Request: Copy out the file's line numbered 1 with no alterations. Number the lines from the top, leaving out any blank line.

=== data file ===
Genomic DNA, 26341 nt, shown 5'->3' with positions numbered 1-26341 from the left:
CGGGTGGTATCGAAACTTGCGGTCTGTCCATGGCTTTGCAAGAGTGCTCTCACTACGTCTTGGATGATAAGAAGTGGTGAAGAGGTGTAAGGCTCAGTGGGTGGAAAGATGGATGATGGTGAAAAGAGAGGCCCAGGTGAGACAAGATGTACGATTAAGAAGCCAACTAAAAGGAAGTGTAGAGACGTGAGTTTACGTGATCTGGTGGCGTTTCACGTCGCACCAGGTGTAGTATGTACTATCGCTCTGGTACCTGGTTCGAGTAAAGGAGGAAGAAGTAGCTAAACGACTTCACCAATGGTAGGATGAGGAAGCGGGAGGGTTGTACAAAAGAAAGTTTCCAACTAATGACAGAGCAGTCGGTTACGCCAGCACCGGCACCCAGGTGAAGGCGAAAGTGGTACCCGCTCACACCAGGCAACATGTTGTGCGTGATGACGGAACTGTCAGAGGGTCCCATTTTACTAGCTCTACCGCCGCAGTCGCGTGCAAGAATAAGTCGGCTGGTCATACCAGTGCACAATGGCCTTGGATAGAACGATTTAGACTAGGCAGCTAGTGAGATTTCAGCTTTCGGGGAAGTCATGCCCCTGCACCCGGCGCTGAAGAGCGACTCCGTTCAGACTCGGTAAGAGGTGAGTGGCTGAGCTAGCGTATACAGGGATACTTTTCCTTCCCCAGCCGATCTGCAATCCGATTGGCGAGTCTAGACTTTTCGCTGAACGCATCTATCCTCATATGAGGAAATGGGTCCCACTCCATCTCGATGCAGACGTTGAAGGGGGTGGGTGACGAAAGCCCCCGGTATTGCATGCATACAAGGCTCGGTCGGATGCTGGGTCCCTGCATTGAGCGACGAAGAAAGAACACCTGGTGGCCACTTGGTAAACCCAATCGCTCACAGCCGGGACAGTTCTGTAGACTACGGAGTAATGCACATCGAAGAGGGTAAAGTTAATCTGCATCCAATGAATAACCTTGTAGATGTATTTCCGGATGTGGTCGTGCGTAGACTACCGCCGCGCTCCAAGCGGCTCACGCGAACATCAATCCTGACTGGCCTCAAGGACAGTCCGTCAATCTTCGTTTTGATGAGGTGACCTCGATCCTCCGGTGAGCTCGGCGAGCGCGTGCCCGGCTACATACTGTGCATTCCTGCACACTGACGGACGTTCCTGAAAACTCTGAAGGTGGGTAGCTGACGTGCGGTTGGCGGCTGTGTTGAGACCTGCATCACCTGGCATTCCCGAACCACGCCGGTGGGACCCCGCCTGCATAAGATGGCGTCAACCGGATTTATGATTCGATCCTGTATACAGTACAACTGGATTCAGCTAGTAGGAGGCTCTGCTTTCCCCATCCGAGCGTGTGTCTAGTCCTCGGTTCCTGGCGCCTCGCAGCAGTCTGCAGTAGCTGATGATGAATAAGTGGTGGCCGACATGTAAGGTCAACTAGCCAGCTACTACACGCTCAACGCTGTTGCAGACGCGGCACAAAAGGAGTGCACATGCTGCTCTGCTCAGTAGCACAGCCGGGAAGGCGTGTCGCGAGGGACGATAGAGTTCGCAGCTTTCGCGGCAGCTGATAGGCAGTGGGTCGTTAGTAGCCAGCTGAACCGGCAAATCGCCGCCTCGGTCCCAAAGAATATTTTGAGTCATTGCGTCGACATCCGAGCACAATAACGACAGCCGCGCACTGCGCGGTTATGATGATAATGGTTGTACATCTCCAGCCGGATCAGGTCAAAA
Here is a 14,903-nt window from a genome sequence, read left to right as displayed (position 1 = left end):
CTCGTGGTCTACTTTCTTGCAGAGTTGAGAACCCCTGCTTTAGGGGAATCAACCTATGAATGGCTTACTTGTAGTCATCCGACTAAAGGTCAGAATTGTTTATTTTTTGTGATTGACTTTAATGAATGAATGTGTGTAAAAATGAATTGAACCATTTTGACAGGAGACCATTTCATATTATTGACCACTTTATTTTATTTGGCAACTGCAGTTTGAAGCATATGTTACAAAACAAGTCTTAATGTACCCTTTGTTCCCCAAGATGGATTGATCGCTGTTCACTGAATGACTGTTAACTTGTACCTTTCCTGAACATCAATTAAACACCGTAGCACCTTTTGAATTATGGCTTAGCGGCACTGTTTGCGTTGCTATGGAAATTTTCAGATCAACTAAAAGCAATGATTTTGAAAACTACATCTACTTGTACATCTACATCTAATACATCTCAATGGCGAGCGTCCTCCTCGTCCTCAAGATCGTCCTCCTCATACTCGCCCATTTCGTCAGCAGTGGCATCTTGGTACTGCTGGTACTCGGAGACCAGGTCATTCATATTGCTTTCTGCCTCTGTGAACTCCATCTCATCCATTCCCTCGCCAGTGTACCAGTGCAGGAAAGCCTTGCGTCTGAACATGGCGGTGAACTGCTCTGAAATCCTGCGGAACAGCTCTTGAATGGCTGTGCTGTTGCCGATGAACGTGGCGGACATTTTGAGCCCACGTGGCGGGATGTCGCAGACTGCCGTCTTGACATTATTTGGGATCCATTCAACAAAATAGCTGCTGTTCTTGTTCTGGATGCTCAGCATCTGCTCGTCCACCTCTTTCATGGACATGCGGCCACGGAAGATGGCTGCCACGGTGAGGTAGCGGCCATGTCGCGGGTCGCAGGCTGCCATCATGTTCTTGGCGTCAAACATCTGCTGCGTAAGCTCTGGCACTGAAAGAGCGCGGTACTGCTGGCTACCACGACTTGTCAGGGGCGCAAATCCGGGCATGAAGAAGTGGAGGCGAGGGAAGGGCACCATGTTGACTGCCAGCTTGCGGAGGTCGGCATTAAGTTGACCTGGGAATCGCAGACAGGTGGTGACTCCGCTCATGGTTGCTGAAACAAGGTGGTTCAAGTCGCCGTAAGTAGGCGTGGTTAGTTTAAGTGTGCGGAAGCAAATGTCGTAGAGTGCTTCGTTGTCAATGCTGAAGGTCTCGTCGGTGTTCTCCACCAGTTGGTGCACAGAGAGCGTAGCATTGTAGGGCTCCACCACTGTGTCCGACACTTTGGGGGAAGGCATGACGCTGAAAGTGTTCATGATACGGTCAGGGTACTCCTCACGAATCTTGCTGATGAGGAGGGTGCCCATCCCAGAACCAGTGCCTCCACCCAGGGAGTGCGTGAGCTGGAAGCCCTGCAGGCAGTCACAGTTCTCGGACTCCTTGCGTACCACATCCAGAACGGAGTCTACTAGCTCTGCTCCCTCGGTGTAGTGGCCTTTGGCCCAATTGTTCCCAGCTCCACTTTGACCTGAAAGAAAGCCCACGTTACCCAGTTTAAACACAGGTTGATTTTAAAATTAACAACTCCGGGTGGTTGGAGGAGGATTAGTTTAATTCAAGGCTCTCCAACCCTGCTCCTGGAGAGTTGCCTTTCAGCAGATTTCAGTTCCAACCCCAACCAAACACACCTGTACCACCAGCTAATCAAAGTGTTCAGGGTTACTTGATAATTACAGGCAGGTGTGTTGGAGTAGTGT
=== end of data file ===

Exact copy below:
Genomic DNA, 26341 nt, shown 5'->3' with positions numbered 1-26341 from the left: